Mobile provider TracFone to pay $40M in federal settlement
The nation's largest prepaid mobile provider, TracFone Wireless, will pay $40 million to settle government claims that it misled millions of smartphone customers with promises of unlimited data service.
The Federal Trade Commission said Wednesday that TracFone's advertising promised unlimited data, but the company then drastically slowed down consumers' data speeds—a practice known as throttling—when they had used a certain amount of data within a 30-day period. In some cases, the FTC said, the company cut off customers' data service when they ran over the limit.
TracFone's prepaid wireless service is sold under various brands, including Straight Talk, Net10, Simple Mobile and Telcel America.
Throttling will slow down the ability to open Web pages or stream video. According to the commission, TracFone generally throttled the data flow when a customer used about 1 gigabyte to 3 gigabytes. Data service was sometimes suspended at 4 gigabytes to 5 gigabytes, the FTC said.
"The issue here is simple: Unlimited means unlimited," said Jessica Rich, director of the FTC's consumer protection bureau, in a call with reporters. "This case is about false advertising."
In a statement, TracFone said it worked with the commission to "reach an amicable settlement, and we have no further comment at this time."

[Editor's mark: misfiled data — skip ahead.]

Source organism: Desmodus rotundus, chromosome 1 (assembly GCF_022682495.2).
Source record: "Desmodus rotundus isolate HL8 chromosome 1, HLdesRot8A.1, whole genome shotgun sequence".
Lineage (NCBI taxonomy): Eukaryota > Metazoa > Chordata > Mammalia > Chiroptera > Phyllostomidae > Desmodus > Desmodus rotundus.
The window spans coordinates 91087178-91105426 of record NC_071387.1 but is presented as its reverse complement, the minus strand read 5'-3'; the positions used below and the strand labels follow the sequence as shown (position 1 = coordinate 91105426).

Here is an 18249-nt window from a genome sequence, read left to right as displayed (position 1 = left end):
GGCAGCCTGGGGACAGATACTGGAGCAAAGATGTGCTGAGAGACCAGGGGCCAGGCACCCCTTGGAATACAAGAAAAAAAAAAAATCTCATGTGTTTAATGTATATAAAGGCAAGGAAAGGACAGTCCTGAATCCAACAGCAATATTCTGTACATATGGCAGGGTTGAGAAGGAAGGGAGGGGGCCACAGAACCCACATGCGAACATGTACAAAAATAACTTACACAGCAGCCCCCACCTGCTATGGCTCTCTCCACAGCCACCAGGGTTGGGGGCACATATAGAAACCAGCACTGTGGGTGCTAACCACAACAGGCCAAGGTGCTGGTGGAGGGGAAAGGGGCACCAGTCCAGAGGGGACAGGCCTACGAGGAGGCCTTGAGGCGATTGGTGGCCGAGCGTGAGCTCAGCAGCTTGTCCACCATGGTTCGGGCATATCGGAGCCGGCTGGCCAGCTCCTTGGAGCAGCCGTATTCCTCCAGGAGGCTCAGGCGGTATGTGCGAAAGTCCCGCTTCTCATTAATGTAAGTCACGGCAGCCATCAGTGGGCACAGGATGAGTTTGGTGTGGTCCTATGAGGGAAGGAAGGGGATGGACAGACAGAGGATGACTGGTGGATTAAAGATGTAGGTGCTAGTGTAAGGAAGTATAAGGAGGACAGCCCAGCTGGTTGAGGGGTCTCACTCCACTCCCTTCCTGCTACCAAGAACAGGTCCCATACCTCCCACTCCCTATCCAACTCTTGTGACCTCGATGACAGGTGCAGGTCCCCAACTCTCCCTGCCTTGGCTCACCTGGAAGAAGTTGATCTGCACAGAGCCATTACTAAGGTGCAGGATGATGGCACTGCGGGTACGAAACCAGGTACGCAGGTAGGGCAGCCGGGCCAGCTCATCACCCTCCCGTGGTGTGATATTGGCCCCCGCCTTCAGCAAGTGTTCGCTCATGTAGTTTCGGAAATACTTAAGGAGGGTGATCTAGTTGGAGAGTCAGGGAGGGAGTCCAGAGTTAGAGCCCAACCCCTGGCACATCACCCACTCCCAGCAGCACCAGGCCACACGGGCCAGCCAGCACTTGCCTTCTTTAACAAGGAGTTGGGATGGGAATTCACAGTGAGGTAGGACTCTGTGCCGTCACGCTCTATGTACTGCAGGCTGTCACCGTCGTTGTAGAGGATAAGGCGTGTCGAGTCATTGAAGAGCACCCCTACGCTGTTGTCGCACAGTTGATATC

The prepaid monthly plans were sold at Walmart, Best Buy, Target and other retailers across the country as well as online.
Consumers who had a Straight Talk, Net10, Simple Mobile, or Telcel America unlimited plan before January 2015 can file a claim for a refund. Refunds will vary depending on several factors, including how long a consumer had the TracFone plan and how many consumers request refunds.
The FTC charges that TracFone has been throttling consumers or cutting unlimited service since 2009. The commission's complaint says there was no technical reason for TracFone to limit the data plans, such as slowing speeds because of network congestion. Internal documents, the FTC says, suggest the throttling was done to "reduce the high costs associated" with proving unlimited data.
In September 2013, TracFone began making some disclosures about throttling unlimited plans, but they were usually not clear or the print was too small for a consumer to notice them, the FTC said.
The commission sued AT&T late last year over the same issue. AT&T has denied misleading customers over its unlimited data plans.
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